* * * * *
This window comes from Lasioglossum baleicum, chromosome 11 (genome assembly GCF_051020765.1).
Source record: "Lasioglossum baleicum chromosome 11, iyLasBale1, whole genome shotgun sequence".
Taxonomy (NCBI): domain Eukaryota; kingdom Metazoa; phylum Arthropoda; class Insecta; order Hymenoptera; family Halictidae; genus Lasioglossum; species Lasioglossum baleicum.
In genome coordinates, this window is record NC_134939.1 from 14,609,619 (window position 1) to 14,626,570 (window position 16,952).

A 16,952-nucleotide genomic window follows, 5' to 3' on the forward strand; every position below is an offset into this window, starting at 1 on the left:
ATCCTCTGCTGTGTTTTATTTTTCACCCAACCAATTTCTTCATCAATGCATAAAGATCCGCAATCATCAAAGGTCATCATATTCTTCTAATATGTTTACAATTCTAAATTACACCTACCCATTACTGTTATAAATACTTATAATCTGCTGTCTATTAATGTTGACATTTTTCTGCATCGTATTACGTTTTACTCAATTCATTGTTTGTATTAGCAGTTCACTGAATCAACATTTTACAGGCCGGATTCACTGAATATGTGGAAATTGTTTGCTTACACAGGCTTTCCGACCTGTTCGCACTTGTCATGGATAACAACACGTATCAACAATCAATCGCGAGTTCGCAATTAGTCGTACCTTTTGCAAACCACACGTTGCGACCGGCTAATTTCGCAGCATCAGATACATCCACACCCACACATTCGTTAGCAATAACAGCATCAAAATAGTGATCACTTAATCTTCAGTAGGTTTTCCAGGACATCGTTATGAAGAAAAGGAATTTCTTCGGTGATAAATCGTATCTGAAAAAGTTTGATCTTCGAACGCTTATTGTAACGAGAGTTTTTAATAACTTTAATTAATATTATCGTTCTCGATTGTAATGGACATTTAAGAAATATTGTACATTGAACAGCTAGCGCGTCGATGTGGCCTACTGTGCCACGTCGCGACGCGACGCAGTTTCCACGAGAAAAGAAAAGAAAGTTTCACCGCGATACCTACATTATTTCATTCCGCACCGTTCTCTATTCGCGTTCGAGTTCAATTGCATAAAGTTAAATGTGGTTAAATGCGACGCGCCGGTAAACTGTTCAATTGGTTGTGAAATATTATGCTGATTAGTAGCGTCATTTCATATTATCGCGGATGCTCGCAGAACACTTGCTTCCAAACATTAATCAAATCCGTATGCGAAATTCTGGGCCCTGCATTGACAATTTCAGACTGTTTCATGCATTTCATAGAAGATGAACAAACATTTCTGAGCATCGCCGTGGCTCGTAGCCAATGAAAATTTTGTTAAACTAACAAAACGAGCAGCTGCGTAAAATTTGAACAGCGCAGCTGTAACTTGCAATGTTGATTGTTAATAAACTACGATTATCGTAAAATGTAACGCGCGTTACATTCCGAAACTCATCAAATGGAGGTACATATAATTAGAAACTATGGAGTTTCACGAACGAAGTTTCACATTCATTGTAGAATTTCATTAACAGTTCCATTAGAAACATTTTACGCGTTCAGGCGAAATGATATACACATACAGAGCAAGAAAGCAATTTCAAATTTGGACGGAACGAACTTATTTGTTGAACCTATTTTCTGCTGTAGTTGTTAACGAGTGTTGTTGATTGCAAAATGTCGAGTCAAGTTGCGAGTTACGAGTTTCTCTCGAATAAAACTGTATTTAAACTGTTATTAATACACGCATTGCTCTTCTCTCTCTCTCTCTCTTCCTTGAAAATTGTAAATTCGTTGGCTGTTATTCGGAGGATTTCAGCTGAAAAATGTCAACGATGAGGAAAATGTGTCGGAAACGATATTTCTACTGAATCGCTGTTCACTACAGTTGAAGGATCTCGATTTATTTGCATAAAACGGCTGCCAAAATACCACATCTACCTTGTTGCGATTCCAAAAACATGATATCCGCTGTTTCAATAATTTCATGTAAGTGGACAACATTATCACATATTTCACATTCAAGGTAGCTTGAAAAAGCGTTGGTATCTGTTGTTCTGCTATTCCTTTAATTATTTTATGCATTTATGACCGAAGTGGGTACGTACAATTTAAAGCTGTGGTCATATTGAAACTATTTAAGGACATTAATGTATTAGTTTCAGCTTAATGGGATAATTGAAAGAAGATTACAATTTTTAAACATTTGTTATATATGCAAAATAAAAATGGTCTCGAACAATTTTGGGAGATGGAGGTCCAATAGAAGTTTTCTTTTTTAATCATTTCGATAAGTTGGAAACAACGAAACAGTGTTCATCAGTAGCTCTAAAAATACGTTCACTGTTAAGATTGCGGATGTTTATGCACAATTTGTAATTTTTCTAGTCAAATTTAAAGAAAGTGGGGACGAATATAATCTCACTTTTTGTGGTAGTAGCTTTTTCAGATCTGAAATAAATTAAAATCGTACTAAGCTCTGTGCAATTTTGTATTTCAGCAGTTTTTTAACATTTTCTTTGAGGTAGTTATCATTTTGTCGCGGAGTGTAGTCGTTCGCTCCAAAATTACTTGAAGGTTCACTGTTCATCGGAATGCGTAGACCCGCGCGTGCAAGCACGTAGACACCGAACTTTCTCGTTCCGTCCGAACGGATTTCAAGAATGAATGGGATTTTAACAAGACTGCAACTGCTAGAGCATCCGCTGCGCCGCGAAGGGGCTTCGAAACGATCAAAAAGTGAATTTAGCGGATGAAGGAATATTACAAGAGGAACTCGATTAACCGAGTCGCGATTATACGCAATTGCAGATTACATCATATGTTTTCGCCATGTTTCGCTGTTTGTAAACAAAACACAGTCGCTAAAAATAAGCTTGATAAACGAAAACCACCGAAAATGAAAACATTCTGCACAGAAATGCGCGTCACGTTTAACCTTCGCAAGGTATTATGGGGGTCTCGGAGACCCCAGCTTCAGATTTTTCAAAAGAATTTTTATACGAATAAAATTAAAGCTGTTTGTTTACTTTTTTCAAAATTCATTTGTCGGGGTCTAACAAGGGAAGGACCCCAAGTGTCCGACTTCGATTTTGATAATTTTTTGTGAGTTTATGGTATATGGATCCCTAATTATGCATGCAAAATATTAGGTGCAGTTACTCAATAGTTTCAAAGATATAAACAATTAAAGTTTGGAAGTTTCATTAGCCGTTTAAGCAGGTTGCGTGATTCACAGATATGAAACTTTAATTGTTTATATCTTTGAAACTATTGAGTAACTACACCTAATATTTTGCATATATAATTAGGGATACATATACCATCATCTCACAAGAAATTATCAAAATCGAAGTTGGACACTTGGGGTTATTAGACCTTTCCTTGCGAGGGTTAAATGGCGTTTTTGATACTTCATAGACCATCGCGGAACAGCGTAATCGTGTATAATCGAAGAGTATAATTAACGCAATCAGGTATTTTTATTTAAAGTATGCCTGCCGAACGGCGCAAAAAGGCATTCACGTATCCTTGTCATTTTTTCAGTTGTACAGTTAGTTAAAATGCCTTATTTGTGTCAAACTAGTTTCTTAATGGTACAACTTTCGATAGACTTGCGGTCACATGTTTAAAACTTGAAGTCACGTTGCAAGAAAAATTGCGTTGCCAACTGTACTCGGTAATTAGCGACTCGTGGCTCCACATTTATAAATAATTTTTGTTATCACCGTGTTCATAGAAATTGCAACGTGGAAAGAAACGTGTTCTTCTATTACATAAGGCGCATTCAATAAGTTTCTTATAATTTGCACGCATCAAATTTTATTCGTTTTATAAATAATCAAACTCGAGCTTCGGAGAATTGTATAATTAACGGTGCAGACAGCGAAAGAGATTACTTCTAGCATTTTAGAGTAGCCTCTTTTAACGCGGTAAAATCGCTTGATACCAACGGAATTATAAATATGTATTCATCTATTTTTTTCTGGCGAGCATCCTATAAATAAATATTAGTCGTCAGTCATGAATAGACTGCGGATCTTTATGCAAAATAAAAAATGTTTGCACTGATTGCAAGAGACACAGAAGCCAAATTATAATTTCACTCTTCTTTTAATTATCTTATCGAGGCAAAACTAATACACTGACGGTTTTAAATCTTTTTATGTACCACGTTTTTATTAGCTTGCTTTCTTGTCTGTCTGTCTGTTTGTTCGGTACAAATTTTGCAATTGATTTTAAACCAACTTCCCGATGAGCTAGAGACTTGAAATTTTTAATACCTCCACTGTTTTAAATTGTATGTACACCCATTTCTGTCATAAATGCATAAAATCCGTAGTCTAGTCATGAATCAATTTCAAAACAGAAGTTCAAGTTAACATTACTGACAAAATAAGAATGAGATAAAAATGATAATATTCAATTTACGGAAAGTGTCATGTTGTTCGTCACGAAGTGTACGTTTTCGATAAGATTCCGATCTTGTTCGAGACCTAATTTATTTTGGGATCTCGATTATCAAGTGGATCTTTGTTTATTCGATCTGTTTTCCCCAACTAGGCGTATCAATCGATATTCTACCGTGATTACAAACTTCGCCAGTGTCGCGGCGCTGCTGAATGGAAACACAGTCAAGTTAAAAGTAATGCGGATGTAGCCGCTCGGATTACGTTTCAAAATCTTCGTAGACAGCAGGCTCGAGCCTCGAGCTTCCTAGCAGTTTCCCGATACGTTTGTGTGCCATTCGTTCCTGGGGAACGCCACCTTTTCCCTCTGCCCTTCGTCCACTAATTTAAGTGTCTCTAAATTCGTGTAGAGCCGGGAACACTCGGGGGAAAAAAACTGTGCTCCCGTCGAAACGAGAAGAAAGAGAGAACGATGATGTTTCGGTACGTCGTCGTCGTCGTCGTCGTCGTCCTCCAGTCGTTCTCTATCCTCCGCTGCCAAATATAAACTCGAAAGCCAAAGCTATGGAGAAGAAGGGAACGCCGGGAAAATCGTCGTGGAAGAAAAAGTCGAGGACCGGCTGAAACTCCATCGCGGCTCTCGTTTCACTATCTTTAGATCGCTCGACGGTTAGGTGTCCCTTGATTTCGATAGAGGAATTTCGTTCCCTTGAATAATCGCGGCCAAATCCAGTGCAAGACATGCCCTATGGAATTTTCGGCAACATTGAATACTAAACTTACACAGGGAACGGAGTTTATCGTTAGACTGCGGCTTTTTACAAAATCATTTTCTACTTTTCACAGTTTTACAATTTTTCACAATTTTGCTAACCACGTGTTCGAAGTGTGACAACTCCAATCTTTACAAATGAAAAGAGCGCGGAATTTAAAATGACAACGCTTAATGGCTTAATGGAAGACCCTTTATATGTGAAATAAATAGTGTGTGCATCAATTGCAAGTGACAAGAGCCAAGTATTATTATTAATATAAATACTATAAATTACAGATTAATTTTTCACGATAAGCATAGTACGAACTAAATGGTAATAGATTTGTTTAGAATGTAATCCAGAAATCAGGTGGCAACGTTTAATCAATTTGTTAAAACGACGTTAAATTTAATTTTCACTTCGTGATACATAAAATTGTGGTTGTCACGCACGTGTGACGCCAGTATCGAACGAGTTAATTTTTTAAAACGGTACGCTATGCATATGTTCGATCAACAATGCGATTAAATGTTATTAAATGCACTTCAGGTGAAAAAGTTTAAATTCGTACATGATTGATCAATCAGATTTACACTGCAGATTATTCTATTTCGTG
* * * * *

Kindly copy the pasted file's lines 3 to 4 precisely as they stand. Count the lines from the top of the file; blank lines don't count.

Taxonomy (NCBI): domain Eukaryota; kingdom Metazoa; phylum Arthropoda; class Insecta; order Hymenoptera; family Halictidae; genus Lasioglossum; species Lasioglossum baleicum.
In genome coordinates, this window is record NC_134939.1 from 14,609,619 (window position 1) to 14,626,570 (window position 16,952).